The multilayer film structure of the present invention may be clear or opaque. In the case of an opaque multilayer film structure, the opacity is provided by creating voids, commonly referred to as “cavitation.” The creation of these voids is accomplished by incorporating a dispersed, incompatible, void-initiating phase in one or more of the layers that make up the film structure. Under the stresses applied in the orientation step(s), a voided or cavitated layer is created. Such a method for creating voids is well known in the art and is described, for example, in U.S. Pat. No. 4,377,616 to Ashcraft et al., which is incorporated herein by reference. Upon orientation of the layer, the dispersed void-initiating phase causes strata of voids to form at the location of the dispersed incompatible material. These voids typically impart a high degree of opacity to the film.
The void-initiating phase can be any material which is capable of forming voids without causing degradation in the film material, such as those materials described in U.S. Pat. No. 4,377,616 to Ashcraft et al. Preferably, the void- initiating materials are thermoplastic resins with a higher melting point than the polymer material of the layer in which they are incorporated. Exemplary preferred void-initiating materials include polyamides, nylons, polyesters, as well as acrylic resins. Most preferably, the void-initiating phase is polybutylene terephthalate (PBT).
Suitable amounts of the void-initiating particles may be from about 2% to about 15% by weight based on the total weight of the layer being voided.
The multilayer film structure may, for example, comprise five layers, wherein the base layer is sandwiched between two tie layers and skin layers are disposed on the outer surface of the tie layers. Other configurations are also possible, and they are limited only by the intended effects of the present invention.
In order to modify or enhance certain properties of the multilayer films of the present invention for specific end uses, it is possible for one or more of the layers to contain various additives in effective amounts. Such additives include, but are not limited to, antiblocking agents such as natural and synthetic silicas and silicates, clays, organic “beads,” long chain fatty acid derivatives, silicone derivatives, among others; coefficient of friction reducing agents such as erucamide, stearamide, silicone oil, silicone gum, among others; antistatic agents such as glycerol monostearate (GMS), long chain fatty acid amines, among others; opacifying agents such as titanium dioxide, among others; colorants; clarifiers; primers; and others known to those skilled in the art.
One or more of the exposed layers of the multilayer film structures of the present invention may be surface-treated to render the films to be more receptive to printing inks, adhesives, coatings and the like. The surface treatment may be carried out by any method known in the art such as corona discharge treatment or flame treatment. Further, one or both of the outermost surfaces of the film structure may be coated with various compositions known in the art (e.g., primers, coatings, etc.).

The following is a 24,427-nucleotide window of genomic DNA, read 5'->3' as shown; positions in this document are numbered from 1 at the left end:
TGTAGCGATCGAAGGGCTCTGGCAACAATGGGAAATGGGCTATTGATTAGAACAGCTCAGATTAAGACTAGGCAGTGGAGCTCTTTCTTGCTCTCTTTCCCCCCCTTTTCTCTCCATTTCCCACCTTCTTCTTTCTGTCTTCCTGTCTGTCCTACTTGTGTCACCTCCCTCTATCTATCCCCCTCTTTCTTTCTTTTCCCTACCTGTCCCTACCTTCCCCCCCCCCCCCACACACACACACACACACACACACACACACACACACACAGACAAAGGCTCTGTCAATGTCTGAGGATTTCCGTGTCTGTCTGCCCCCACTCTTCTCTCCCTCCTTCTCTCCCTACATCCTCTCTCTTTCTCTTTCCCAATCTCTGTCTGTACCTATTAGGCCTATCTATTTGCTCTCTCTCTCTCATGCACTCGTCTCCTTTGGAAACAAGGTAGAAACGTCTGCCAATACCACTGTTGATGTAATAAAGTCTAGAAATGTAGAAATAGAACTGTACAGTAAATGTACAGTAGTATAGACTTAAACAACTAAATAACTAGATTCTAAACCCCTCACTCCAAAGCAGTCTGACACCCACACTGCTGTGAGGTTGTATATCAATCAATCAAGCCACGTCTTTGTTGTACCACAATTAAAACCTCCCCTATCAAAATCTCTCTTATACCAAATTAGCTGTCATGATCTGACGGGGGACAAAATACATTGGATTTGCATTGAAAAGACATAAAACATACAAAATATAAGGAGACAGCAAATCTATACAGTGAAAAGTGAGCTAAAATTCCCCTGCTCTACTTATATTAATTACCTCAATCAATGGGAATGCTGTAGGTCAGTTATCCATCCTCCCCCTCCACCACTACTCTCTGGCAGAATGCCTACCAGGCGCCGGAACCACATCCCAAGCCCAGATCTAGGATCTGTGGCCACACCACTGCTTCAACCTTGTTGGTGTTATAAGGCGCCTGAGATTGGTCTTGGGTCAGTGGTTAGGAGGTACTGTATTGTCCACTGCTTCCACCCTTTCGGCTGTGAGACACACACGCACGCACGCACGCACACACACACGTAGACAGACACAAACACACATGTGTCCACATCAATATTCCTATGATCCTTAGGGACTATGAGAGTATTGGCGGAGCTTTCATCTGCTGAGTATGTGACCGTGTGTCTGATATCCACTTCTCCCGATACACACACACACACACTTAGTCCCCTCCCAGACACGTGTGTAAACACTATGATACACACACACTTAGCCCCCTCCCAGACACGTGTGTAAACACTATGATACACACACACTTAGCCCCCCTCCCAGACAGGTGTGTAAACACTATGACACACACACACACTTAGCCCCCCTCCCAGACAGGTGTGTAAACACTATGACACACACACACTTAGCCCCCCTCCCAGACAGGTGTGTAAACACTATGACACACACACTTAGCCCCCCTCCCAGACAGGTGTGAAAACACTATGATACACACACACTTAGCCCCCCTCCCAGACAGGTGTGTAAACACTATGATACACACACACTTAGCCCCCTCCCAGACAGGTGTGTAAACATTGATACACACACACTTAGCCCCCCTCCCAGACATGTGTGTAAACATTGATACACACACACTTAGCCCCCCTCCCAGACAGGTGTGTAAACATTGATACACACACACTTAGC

The multilayer film structures of the present invention may have an overall thickness of about 0.2 mil to about 5 mils, preferably about 0.4 mil to about 2.5 mils. The thickness of the base layer may constitute about 30% to about 90% of the overall thickness, the thickness of the tie layers may constitute about 5% to about 40% of the overall thickness, and thickness of the outer layer may constitute about 0.5 to about 10% of the overall thickness.
When the outer layer is an adhesion layer containing LDPE, the outer layer preferably has a thickness of about 3 to about 5 gauge units, the tie layer preferably has a thickness of about 10 to about 20 gauge units, and the base layer preferably has a thickness of about 50 to about 150 gauge units.
The present invention also relates to a method for making a multilayer film structure, which is preferably a coextruded film wherein various resin compositions as described above form the specific layers of the film structure. In the method, various olefin polymers or olefin polymer compositions are coextruded to provide a multilayer base web structure having film layers corresponding to the various olefin polymers or olefin polymer compositions.
The multilayer base web structure thus formed represents an intermediate structure which is then subjected to orientation to produce a multilayer oriented film structure. Orientation of such coextruded base webs is well known in the art and results in improved physical properties of the composite layers such as flex-cracking resistance, Elmendorff tear strength, elongation, tensile strength, impact strength, and cold strength properties. In embodiments incorporating cavitated or voided layers, such orientation further provides for the creation of voids, as described in U.S. Pat. No. 4,377,616 to Ashcraft et al.
Typically, the film structure is biaxially oriented about 4 to about 6 times, preferably about 4 to about 5.5 times, in the machine direction and about 7 to about 12 times, preferably about 8 to about 10 times, in the transverse direction. The orientation of the film structure may be conducted at temperatures ranging from about 100° C. to about 160° C.